It turns out that ginning up a lot of fear and worry about Covid-19 wasn't a great idea after all. Whodathunkit?
A new study shows that those who experienced increased stress, loneliness, and anxiety prior to getting the virus were more likely to experience long Covid symptoms than those who were not.
The study published in the JAMA Psychiatry Journal found,
…preinfection psychological distress was associated with risk of post – COVID-19 conditions and daily life impairment in those with post – COVID-19 conditions.
In plain speak: If you were worried about getting Covid, you were more likely to get sicker for longer.
Because many in the study reported having depression, anxiety, or other mental health conditions, researchers controlled for more psychological symptoms like brain fog. They found that those who experienced psychological distress prior to getting Covid were more likely to experience physical long Covid symptoms like shortness of breath or a persistent cough.
The results showed that people who reported psychological distress before they got infected had a 32% to 46% increased risk of long Covid, compared to people who did not report such distress. And those who reported high levels of two or more types of psychological distress, such as both depression and anxiety, had a 50% increased risk.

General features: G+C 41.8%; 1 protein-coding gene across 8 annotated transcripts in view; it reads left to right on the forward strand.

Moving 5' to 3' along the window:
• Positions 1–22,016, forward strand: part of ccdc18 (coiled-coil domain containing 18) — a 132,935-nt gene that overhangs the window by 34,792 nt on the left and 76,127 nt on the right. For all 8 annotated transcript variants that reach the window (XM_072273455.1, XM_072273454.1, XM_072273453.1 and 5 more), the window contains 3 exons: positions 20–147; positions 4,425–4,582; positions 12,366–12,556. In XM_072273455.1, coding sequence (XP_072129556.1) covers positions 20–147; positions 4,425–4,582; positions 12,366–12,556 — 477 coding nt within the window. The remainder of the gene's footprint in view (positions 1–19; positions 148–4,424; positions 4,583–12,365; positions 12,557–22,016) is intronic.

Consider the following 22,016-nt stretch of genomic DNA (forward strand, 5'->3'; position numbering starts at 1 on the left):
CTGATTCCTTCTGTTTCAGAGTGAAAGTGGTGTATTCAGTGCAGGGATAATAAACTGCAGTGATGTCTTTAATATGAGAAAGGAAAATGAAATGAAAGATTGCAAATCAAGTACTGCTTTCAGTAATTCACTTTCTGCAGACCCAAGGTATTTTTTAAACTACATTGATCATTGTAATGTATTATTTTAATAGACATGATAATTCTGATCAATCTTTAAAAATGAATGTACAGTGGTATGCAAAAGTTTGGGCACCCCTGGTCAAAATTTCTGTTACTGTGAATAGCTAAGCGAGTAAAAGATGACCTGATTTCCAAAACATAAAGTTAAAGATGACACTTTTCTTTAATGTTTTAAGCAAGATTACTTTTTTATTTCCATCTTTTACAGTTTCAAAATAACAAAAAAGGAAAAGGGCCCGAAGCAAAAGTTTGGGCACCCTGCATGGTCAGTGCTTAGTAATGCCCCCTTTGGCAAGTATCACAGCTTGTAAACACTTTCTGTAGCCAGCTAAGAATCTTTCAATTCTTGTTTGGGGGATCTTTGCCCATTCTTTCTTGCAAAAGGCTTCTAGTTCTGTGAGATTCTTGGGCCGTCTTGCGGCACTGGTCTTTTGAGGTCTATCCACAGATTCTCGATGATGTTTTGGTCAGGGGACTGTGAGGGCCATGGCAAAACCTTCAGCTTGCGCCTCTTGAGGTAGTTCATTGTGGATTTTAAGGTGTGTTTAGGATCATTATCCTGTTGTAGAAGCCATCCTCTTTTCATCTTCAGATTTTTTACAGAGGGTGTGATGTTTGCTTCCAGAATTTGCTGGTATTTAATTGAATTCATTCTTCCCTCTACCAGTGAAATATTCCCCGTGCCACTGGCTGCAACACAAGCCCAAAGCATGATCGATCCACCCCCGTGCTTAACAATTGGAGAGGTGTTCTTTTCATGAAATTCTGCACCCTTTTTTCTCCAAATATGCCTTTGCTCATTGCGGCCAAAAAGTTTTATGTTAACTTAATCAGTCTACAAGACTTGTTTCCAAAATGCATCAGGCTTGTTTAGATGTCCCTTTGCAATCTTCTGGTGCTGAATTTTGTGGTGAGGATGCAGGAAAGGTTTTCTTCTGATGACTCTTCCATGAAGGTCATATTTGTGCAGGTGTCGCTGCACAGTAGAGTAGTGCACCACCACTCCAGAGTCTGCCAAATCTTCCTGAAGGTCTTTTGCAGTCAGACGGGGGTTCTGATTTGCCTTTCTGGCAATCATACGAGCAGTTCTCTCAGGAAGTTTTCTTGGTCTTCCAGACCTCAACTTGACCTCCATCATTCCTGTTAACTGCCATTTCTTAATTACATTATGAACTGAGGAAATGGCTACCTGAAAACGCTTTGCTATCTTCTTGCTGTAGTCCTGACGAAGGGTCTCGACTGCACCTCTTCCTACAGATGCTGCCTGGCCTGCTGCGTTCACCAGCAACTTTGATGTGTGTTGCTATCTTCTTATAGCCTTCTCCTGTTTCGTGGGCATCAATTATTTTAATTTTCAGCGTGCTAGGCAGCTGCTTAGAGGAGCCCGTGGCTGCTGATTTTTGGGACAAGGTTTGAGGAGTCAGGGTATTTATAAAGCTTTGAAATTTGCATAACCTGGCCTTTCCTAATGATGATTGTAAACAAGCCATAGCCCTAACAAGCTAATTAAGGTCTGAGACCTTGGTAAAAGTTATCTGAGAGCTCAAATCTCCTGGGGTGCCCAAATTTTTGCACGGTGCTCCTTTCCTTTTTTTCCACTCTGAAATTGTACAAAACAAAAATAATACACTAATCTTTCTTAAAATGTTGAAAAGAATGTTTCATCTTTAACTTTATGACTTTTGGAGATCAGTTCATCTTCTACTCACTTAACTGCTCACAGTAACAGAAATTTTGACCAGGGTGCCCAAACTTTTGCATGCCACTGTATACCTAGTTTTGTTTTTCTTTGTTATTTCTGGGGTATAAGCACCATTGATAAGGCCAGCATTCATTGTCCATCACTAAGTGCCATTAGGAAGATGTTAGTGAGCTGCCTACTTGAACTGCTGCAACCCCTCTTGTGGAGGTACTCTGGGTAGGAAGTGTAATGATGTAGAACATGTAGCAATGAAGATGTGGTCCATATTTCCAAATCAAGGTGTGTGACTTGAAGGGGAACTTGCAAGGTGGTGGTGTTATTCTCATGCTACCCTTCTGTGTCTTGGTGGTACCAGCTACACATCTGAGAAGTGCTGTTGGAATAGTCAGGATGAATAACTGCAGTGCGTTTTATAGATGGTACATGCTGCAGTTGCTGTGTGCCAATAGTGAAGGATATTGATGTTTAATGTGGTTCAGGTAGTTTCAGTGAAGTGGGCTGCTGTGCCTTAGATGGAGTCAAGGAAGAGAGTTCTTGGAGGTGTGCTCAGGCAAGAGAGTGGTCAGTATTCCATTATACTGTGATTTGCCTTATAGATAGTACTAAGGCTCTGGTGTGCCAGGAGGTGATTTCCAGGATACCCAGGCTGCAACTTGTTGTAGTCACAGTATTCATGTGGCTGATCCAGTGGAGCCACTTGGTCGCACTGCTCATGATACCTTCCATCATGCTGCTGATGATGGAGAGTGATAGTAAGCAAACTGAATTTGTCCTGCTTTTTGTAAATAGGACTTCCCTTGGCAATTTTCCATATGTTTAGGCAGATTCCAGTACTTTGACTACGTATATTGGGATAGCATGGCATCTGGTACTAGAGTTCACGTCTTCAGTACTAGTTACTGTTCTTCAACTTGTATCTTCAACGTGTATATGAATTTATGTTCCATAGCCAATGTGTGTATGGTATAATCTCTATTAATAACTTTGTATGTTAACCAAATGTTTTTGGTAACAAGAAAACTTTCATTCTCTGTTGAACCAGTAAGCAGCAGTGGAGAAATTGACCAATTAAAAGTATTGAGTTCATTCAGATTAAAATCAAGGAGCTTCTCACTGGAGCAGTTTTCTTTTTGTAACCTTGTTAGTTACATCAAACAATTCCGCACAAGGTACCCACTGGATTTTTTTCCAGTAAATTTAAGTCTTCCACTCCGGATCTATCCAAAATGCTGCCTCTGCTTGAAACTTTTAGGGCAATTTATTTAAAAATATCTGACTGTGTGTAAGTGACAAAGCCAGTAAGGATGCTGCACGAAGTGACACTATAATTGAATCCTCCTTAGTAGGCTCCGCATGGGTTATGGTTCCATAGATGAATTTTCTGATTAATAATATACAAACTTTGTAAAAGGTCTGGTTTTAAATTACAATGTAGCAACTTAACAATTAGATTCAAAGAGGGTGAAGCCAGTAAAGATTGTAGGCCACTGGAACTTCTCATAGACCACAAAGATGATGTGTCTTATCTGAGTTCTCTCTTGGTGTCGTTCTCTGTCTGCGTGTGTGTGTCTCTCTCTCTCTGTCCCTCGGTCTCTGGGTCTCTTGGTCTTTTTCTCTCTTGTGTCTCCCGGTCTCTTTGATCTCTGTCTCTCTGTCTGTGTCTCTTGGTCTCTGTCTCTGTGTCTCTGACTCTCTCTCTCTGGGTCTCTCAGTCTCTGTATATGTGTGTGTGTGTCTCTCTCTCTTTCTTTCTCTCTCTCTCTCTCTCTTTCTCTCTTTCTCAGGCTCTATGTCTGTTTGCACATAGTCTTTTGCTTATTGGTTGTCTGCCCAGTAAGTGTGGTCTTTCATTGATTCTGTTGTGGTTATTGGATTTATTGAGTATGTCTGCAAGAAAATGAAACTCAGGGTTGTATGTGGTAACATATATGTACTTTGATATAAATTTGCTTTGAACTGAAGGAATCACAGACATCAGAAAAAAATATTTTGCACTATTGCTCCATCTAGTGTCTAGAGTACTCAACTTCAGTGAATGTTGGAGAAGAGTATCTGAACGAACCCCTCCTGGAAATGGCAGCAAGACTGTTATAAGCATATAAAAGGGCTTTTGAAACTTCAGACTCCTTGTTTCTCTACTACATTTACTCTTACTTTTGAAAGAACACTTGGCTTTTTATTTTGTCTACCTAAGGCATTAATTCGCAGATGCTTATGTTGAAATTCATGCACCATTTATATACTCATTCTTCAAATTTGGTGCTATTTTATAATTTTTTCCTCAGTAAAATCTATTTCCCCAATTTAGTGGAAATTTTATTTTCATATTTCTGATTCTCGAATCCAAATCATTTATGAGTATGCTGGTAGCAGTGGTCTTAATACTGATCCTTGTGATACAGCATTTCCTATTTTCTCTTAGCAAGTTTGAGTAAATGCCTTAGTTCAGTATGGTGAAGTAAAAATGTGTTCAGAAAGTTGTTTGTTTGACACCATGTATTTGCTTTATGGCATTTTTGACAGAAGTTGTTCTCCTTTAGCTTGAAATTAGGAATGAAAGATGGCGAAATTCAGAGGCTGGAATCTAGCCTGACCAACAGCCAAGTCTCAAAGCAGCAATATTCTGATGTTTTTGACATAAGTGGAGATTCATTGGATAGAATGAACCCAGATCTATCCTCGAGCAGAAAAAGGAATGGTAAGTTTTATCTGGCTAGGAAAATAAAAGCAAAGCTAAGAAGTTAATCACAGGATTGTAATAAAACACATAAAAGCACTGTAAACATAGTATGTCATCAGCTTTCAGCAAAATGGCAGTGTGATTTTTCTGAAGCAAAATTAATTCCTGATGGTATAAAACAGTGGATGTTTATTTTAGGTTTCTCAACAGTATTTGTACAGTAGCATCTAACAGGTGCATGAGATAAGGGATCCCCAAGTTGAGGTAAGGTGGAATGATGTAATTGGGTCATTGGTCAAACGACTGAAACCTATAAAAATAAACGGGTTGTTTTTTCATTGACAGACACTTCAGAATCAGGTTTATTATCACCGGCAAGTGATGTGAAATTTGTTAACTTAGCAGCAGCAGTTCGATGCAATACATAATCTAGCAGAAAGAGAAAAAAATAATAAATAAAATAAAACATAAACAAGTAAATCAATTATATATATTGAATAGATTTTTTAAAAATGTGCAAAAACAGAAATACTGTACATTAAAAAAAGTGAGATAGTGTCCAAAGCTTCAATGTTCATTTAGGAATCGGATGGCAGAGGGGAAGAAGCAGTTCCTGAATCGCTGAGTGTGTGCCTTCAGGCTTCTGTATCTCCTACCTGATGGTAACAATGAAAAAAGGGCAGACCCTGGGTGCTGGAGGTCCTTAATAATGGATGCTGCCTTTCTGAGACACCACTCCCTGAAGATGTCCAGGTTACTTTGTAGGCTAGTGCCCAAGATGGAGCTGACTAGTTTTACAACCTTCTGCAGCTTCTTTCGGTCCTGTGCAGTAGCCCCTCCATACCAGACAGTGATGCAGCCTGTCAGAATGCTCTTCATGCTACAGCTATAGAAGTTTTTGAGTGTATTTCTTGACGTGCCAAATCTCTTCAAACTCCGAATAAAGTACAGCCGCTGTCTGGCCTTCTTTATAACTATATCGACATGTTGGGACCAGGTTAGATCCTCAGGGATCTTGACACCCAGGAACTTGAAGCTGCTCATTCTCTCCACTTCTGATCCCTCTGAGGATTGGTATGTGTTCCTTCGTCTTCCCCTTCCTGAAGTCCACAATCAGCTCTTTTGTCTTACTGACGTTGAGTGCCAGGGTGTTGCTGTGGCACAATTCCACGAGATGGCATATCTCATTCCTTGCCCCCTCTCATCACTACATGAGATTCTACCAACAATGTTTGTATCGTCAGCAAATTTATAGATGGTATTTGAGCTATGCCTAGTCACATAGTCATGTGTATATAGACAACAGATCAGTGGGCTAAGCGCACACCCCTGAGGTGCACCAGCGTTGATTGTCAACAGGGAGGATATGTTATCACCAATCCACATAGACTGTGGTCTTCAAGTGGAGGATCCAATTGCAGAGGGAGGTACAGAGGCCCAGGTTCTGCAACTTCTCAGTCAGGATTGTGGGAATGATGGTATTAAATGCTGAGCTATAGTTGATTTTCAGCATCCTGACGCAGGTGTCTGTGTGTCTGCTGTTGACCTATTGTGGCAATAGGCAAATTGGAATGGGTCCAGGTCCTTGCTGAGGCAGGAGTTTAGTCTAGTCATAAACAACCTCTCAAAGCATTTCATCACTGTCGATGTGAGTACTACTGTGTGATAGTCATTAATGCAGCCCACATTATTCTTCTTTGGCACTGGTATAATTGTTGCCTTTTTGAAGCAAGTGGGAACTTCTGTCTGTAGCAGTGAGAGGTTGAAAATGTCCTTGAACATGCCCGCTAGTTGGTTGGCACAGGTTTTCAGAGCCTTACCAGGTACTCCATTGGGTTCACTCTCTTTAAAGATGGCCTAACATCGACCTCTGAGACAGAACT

The association this study found between psychosocial distress and long Covid is more significant than the association between long Covid and obesity, hypertension, or asthma.
An author of the study, Andrea Roberts, a senior research scientist at the Harvard T.H. Chan School of Public Health said that,
"The factors that we identified are more strongly associated with risk of long Covid than pretty much anything else anyone's found."
That's a pretty amazing risk factor. So, yes, I'm taking this to mean that those people who are still driving alone in the car with a mask on in September 2022, they're at greater risk than all of us.
P.S. Now check out our latest video: "Highlights from Biden's speech last night" 👇